Fact or fiction?

Program at Jones designed to educate youth about the growing media landscape


For the last two years, Jones librarian Francis Feeley has been implementing a Media Literacy program for freshman social studies classes in order to equip students with the skills necessary to navigate the growing media landscape.

The first day of the three-day experience taught students how to fact-check media found on the internet and debunk fake news.

“We learned a lot of strategies, not just looking things up,” said Katelyn Noonan ‘25. “Actual ways to test your sources like putting in a tweet on Twitter and checking to see if it’s actually there, because there are websites that make tweets.”

The second day of the program featured investigative group work to put the skills learned from the debunking lesson to use.

“Each group was assigned a specific role, but was assigned a folder featuring some items, media items that can be found online, pointing to specific issues and controversies,” said Feeley.

As the third day rolled around, the class regrouped for a final student led discussion that summarized the goal of the course.

“We broke up the class into two roundtables. Mr. Bochnak hosted one and I hosted the other,” said Feeley. “It gave us a chance to sit around in a circle next to our partners, and just kind of share your findings.”

Students walked away from the class with knowledge they could apply to their daily lives.

“I’ve used the Twitter trick a lot where I actually look at the tweets and I go ‘Hmm, is that real?’” said Noonan.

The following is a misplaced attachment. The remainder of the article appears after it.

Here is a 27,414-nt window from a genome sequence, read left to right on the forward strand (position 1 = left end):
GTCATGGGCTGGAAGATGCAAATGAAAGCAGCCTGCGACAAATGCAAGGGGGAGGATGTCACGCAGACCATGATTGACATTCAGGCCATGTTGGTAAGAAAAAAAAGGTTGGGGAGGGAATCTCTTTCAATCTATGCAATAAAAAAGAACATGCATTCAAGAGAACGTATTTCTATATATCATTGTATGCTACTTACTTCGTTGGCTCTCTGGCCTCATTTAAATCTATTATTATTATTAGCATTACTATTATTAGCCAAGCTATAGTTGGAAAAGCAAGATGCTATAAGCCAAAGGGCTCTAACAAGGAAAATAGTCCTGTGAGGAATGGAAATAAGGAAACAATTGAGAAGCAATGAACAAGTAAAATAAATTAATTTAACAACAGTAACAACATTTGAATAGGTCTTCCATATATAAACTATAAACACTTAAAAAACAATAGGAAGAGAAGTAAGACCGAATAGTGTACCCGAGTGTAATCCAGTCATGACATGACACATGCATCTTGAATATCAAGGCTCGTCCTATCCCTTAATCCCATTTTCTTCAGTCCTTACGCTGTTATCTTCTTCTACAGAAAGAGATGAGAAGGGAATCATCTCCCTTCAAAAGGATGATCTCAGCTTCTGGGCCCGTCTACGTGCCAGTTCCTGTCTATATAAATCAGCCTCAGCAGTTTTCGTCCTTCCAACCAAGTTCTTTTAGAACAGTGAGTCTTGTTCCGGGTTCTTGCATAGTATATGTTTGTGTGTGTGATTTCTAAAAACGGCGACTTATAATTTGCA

Many high school students are exposed to social media daily and use it as an outlet for their news.

“It’s very clear that the students coming into Jones now don’t have a before and after when it comes to technology,” said Feeley. “They have been immersed in it for years, and in many cases, their whole lives. It’s possible for somebody to be immersed in it, but not really be reflective.”

The internet has evolved to the point where you can locate anything on it and it is accessible to all, so some students feel they should be purposeful about the media they interact with.

“We live in a world where there’s a lot of new technology that is making misinformation and disinformation a lot easier to spread,” said Noonan. “So I feel like it is our job to make sure that we are critical about what we interact with.”

The Media Literacy course exposes students to both the good and bad sides of the internet and that not all who use it have good intentions. 

“People are willing to knowingly spread misinformation,” said Mei Jennings ‘25. “And it’s just shocking that people will know that information is wrong and still put it out there.”

Feeley reinforces the importance of being able to recognize misinformation.

“I think it’s extremely important that we empower our students, our communities, the citizenry, and gain mastery and be on firm ground about what’s really happening and what is deceitful,” said Feeley.

Jones students, and young people in general, have a significant impact on the media.

“Our students are not simply media consumers, but also media creators who have the capacity to influence people to change the world, hopefully, in positive ways,” said Feeley.